In Philadelphia, one of the leading Frank Sinatra experts is a veteran DJ named Sid Mark, who hosts a local weekend radio show that plays Sinatra's recordings exclusively. When Sinatra died on May 14, 1998, the Philly media rang Mark's phone off the hook and asked him to comment on Sinatra's legacy -- and one of his most memorable comments was that the 20th century had officially ended with Sinatra's passing. Mark's point was that Sinatra, more than anyone, defined traditional jazz-influenced pop singing in the 20th century, and he would probably agree that Voice of the Century is an appropriate title for a collection of early Sinatra -- very early. When fans speak of early Sinatra, they often mean his Columbia period (which started in 1943). But there's early Sinatra and very early Sinatra -- very early as in the singer's pre-Columbia work with trombonist Tommy Dorsey. Spanning 1940-1942, this superb CD takes listeners back to a time when Sinatra had yet to record for Columbia and was still a featured vocalist for Dorsey's big band. A few of the tracks find Sinatra joining forces with Axel Stordahl & His Orchestra, including "The Song Is You" and "Night and Day." But most of the time, Ol' Blue Eyes is in Dorsey's employ -- and on several selections, Dorsey unites Sinatra with the distinctive vocal harmonies of the Pied Pipers (including pop goddess Jo Stafford). The Sinatra heard on sublime early-'40s performances of "I'll Be Seeing You" "Stardust," "Say It," and "Everything Happens to Me" isn't the strutting, swaggering Sinatra of the '50s, '60s, and '70s; in the early '40s, he was a boyish crooner with a strong Bing Crosby influence. Voice of the Century is easily recommended to anyone who is seeking a concise introduction to Sinatra's pre-Columbia period.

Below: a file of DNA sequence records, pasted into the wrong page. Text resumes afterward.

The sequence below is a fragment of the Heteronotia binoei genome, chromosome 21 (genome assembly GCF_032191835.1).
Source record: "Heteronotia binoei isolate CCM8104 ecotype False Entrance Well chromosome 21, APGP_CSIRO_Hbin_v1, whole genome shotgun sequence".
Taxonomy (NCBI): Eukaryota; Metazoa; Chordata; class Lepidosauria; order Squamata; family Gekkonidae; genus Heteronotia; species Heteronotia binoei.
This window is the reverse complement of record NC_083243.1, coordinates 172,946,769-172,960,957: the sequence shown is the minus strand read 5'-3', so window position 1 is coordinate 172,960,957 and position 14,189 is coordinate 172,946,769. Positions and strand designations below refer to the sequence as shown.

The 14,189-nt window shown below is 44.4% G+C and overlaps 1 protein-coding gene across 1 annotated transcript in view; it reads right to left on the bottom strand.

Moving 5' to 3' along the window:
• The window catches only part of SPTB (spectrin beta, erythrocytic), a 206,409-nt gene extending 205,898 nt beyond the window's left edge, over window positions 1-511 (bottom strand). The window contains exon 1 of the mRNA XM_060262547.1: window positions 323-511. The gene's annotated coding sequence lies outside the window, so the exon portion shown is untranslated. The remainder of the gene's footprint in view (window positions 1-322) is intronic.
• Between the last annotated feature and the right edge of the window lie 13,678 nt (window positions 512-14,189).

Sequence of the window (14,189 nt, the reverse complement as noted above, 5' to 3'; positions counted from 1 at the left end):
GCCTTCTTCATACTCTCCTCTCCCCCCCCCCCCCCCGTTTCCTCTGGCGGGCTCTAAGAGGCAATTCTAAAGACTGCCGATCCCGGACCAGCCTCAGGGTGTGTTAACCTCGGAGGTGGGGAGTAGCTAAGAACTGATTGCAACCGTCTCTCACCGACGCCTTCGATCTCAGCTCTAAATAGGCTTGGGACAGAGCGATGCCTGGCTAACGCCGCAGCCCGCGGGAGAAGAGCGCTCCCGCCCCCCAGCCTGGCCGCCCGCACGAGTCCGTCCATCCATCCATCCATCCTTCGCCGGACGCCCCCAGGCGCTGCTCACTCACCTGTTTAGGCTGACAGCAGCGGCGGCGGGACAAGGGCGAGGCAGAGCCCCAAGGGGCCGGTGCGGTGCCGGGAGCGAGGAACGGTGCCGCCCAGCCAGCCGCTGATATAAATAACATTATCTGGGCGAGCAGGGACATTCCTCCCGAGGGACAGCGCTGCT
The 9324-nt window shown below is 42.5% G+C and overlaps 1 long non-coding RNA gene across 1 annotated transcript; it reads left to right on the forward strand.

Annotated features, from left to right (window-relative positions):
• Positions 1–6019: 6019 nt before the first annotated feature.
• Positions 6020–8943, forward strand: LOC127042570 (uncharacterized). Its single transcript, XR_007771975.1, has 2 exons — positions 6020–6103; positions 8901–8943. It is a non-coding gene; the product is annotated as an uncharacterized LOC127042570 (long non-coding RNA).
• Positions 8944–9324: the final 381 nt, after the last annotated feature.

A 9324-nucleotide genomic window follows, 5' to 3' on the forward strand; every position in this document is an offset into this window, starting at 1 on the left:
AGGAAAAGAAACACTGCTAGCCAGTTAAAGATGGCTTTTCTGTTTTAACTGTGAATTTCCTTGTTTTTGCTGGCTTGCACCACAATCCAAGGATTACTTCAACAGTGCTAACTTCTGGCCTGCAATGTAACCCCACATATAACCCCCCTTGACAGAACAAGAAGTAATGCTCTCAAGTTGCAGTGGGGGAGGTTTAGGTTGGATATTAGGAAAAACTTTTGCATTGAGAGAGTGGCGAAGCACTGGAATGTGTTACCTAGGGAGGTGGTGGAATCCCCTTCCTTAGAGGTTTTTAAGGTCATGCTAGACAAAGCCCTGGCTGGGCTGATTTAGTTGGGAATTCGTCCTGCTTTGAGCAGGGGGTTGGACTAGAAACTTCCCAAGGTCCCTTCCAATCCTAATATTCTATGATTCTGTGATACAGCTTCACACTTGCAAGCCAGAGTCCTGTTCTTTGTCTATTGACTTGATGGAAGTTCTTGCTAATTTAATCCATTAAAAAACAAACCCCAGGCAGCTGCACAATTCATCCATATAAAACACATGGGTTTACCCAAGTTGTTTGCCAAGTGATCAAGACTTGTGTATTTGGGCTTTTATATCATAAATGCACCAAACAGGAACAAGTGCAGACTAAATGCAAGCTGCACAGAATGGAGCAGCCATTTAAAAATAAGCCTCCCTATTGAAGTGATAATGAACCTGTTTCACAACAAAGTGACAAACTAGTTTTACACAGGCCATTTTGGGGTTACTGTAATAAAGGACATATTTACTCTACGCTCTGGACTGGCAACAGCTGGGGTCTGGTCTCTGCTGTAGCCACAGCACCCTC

AllMusic Review by Alex Henderson